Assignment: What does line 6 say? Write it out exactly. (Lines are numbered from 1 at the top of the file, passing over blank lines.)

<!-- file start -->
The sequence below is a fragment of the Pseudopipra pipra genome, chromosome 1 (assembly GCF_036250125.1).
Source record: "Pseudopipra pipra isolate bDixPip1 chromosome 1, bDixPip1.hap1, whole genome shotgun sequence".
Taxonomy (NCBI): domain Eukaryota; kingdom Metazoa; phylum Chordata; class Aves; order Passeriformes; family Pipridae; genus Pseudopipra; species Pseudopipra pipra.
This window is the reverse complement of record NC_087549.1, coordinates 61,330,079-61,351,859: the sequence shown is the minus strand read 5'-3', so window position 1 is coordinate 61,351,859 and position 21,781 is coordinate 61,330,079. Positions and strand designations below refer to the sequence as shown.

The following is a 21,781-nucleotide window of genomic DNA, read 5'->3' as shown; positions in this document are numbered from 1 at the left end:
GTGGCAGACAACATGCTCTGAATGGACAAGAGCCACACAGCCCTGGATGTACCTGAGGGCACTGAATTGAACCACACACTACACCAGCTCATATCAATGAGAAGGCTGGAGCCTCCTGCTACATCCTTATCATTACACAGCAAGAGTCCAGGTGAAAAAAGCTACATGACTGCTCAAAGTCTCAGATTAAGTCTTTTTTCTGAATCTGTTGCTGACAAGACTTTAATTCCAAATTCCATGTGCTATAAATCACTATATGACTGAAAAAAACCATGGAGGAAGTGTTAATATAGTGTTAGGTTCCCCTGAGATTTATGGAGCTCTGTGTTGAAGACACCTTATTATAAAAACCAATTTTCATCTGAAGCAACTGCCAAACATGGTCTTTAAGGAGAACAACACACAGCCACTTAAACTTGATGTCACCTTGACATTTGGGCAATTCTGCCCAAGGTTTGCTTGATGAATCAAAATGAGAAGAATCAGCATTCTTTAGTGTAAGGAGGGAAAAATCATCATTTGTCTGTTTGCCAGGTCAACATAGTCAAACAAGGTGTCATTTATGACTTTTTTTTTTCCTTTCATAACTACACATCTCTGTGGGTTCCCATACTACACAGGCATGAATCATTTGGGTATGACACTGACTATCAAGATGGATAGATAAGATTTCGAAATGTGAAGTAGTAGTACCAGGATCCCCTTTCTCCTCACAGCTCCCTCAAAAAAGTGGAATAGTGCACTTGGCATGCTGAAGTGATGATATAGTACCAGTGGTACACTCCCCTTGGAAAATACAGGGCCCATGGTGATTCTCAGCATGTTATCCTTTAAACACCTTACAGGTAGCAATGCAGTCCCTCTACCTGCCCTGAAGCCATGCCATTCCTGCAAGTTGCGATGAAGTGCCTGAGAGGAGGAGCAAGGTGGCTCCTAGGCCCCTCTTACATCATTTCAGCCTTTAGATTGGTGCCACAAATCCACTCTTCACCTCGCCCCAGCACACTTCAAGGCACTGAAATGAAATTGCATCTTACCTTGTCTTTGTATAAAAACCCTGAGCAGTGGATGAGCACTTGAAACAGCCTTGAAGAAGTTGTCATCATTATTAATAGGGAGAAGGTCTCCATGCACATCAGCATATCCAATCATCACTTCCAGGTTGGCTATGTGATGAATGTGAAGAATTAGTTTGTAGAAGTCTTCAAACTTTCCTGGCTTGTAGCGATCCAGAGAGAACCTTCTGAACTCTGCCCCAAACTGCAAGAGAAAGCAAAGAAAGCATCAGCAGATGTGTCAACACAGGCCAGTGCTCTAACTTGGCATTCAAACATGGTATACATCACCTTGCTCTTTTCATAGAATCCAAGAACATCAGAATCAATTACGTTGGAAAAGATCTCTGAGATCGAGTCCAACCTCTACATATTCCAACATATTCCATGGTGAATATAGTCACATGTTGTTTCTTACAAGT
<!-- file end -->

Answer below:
GTGGCAGACAACATGCTCTGAATGGACAAGAGCCACACAGCCCTGGATGTACCTGAGGGCACTGAATTGAACCACACACTACACCAGCTCATATCAATGAGAAGGCTGGAGCCTCCTGCTACATCCTTATCATTACACAGCAAGAGTCCAGGTGAAAAAAGCTACATGACTGCTCAAAGTCTCAGATTAAGTCTTTTTTCTGAATCTGTTGCTGACAAGACTTTAATTCCAAATTCCATGTGCTATAAATCACTATATGACTGAAAAAAACCATGGAGGAAGTGTTAATATAGTGTTAGGTTCCCCTGAGATTTATGGAGCTCTGTGTTGAAGACACCTTATTATAAAAACCAATTTTCATCTGAAGCAACTGCCAAACATGGTCTTTAAGGAGAACAACACACAGCCACTTAAACTTGATGTCACCTTGACATTTGGGCAATTCTGCCCAAGGTTTGCTTGATGAATCAAAATGAGAAGAATCAGCATTCTTTAGTGTAAGGAGGGAAAAATCATCATTTGTCTGTTTGCCAGGTCAACATAGTCAAACAAGGTGTCATTTATGACTTTTTTTTTTCCTTTCATAACTACACATCTCTGTGGGTTCCCATACTACACAGGCATGAATCATTTGGGTATGACACTGACTATCAAGATGGATAGATAAGATTTCGAAATGTGAAGTAGTAGTACCAGGATCCCCTTTCTCCTCACAGCTCCCTCAAAAAAGTGGAATAGTGCACTTGGCATGCTGAAGTGATGATATAGTACCAGTGGTACACTCCCCTTGGAAAATACAGGGCCCATGGTGATTCTCAGCATGTTATCCTTTAAACACCTTACAGGTAGCAATGCAGTCCCTCTACCTGCCCTGAAGCCATGCCATTCCTGCAAGTTGCGATGAAGTGCCTGAGAGGAGGAGCAAGGTGGCTCCTAGGCCCCTCTTACATCATTTCAGCCTTTAGATTGGTGCCACAAATCCACTCTTCACCTCGCCCCAGCACACTTCAAGGCACTGAAATGAAATTGCATCTTACCTTGTCTTTGTATAAAAACCCTGAGCAGTGGATGAGCACTTGAAACAGCCTTGAAGAAGTTGTCATCATTATTAATAGGGAGAAGGTCTCCATGCACATCAGCATATCCAATCATCACTTCCAGGTTGGCTATGTGATGAATGTGAAGAATTAGTTTGTAGAAGTCTTCAAACTTTCCTGGCTTGTAGCGATCCAGAGAGAACCTTCTGAACTCTGCCCCAAACTGCAAGAGAAAGCAAAGAAAGCATCAGCAGATGTGTCAACACAGGCCAGTGCTCTAACTTGGCATTCAAACATGGTATACATCACCTTGCTCTTTTCATAGAATCCAAGAACATCAGAATCAATTACGTTGGAAAAGATCTCTGAGATCGAGTCCAACCTCTACATATTCCAACATATTCCATGGTGAATATAGTCACATGTTGTTTCTTACAAGT